The median time from the first positive NAAT to the mid-point between the last non-reactive and first reactive oral fluid HIV test for participants randomized to tenofovir was 191.8 days and for participants randomized to placebo was 16.8 days (p = 0.02). The median time for participants infected with subtype CRF01_AE was 16.8 days and for participants infected with other subtypes was 191.8 days (controlling for study drug group, p = 0.04) (Fig 2A–2B and S1 Dataset). The difference between study drug groups remained when we controlled for subtype (p = 0.05). The median time from the first positive NAAT to the oral fluid HIV test mid-point did not differ by sex (p = 0.20), age (p = 0.73), or time until the oral fluid HIV test kit expiration date (p = 0.59).
We successfully implemented oral fluid HIV testing in 17 drug-treatment clinics in Bangkok. The test sensitivity and specificity were consistent with performance measures reported by the manufacturer and in other studies.[15,16] The positive predictive value of 97.8% in this population of people who inject drugs shows that the test is a useful screening tool, but positive results need to be confirmed with additional HIV testing. The negative predictive value was 99.9% suggesting that when used to screen for HIV infection, care providers and people who inject drugs can have confidence that a negative oral fluid HIV test result, in the absence of a recent HIV exposure, is accurate.
The oral fluid HIV test was reactive within 3 months (i.e., 84 days) of the first positive NAAT in 27 (67.5%) participants with incident HIV infection. Falsely reactive oral fluid HIV test results did not cluster by clinic, time on study, or calendar time. Consistent with a previous study showing that antiretroviral therapy can decrease the sensitivity of the oral fluid HIV test, we found that participants receiving tenofovir took longer to develop a reactive test result than participants receiving placebo. We also found that participants infected with subtype CRF01_AE developed a reactive oral fluid HIV test faster than participants infected with other subtypes. Participants with CRF01_AE infection had higher, but not statistically different, plasma HIV RNA concentrations the day the NAAT was positive than participants with other subtypes. Another larger study found that those infected with CRF01_AE had significantly higher plasma RNA concentrations during the first 3 months of infection than those infected with other subtypes. Higher HIV RNA levels among participants with CRF01_AE infection may speed or increase the antibody response, decreasing the time to a reactive oral fluid HIV test result.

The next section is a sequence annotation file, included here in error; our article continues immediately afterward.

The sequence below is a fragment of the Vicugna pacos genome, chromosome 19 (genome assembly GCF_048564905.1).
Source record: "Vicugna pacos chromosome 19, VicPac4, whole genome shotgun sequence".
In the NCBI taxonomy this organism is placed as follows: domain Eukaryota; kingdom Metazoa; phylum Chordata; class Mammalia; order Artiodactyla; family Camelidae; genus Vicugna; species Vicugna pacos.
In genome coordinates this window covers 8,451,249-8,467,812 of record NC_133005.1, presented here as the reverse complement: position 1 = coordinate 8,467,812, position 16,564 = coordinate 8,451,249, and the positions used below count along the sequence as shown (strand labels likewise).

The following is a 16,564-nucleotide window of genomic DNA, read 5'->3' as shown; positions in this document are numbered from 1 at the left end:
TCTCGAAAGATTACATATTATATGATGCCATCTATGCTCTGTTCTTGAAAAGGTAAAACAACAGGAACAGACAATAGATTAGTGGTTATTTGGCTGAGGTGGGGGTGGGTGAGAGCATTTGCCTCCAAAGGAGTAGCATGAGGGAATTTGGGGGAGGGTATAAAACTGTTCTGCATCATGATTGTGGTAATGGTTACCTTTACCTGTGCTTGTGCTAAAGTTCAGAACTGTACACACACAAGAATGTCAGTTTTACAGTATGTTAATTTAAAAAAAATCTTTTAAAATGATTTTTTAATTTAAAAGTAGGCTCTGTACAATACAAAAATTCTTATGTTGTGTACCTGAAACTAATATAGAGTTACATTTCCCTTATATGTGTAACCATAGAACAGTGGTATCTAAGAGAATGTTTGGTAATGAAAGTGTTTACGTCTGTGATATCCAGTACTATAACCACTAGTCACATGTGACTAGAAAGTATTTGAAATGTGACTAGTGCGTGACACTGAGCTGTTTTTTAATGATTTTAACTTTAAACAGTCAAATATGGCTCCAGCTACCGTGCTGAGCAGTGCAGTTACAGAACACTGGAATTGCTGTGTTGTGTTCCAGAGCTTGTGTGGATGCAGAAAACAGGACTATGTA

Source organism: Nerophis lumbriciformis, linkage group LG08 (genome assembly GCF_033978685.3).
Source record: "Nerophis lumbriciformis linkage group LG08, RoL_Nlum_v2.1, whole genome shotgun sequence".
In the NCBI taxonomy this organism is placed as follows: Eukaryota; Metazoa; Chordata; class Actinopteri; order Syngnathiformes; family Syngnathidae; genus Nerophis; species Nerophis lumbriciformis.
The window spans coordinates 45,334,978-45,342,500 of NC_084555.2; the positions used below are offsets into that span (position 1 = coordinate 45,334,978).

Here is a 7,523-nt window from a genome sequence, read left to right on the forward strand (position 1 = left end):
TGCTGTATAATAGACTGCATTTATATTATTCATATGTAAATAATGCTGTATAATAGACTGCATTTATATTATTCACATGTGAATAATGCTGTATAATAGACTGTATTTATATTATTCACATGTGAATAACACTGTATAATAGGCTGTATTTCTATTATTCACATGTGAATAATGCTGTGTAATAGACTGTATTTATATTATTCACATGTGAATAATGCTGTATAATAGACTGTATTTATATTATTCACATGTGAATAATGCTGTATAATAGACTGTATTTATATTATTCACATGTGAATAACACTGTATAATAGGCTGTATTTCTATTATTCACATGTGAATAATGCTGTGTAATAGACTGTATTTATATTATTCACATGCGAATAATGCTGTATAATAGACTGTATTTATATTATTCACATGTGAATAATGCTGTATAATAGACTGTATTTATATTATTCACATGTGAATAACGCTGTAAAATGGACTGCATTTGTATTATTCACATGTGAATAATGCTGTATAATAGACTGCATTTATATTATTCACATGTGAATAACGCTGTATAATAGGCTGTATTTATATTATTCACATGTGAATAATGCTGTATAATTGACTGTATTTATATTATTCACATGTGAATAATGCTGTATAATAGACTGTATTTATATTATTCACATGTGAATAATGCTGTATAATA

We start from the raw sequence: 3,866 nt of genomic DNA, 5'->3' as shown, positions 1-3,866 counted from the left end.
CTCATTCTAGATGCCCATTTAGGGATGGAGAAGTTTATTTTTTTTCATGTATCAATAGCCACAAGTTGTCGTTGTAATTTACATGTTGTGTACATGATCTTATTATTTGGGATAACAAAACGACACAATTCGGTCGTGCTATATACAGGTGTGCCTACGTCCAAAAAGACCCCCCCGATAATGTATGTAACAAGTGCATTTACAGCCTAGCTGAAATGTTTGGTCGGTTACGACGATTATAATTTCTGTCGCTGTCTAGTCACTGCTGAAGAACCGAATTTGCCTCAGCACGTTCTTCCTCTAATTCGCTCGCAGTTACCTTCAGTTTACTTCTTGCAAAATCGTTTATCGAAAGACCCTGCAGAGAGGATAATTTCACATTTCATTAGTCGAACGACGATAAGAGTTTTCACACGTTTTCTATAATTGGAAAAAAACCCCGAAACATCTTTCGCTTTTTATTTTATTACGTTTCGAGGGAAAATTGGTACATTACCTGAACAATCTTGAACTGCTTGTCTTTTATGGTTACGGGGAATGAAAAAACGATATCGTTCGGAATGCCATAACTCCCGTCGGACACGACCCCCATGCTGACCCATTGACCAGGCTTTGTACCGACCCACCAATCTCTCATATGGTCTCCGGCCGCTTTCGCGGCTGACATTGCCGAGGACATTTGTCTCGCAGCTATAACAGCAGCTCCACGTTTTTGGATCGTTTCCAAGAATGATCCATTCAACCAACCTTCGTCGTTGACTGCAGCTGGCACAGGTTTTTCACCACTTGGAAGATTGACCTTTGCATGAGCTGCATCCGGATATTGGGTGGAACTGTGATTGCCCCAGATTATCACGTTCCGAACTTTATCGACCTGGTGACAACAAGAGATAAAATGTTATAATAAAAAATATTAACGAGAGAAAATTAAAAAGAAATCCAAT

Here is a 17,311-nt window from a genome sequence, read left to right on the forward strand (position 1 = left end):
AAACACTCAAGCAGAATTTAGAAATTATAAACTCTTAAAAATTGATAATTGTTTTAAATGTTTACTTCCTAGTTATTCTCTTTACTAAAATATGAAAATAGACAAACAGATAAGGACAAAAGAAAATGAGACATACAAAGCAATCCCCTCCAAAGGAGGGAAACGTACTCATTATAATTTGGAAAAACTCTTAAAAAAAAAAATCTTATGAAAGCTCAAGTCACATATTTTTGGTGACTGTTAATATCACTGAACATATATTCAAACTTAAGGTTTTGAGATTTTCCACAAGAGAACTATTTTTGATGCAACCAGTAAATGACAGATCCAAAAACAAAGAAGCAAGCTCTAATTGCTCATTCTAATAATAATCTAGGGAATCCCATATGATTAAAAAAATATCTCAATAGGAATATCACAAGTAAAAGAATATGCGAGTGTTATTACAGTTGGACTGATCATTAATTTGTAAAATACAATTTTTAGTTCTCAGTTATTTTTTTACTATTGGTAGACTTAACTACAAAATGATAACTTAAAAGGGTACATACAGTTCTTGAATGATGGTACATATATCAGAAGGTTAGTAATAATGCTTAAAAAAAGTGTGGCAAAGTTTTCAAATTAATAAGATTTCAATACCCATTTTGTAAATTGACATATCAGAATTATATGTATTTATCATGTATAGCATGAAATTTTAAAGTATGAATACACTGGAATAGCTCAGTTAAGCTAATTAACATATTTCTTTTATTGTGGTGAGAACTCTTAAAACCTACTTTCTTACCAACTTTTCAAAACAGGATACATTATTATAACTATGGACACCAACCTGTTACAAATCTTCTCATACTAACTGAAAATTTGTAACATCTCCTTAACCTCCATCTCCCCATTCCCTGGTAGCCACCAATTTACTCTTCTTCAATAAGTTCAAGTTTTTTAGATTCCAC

This study has several limitations. Oral fluid specimens must be evaluated within 40 minutes and cannot be preserved; therefore, we were unable to re-test specimens to confirm the results. Oral fluid HIV tests were done monthly but blood was collected every 3 months. Thus, when NAAT testing of blood showed that HIV infection occurred before a reactive oral fluid HIV test, we had to estimate the time from HIV infection until the oral fluid test was reactive. Also, only 8 participants had positive HIV NAAT results more than 3 months before a reactive oral fluid test, limiting analysis of falsely non-reactive results.
Thailand’s Ministry of Public Health has recognized the importance of increasing HIV testing, and has issued guidance for HIV testing with same day results. The OraQuick test is easy to use, does not require a blood draw, and provides a result in 20 to 40 minutes, attributes that make it a useful tool for HIV screening in settings where laboratory facilities are not available, and a rapid result and non-invasive tools are preferred. However, oral fluid-based tests are less sensitive than blood-based assays in people with early HIV infection.[16,20,21,22] During the Bangkok Tenofovir Study, staff reported non-reactive monthly oral fluid HIV test results for 8 participants for more than 3 months (84 days) after HIV infection. Thus, in a setting where repeat HIV testing will be done among people at high risk of HIV infection, for example among people receiving pre-exposure prophylaxis, a blood-based test or fourth generation test that simultaneously detects HIV-1 p24 antigen and antibody, may be a more appropriate choice.[5,23]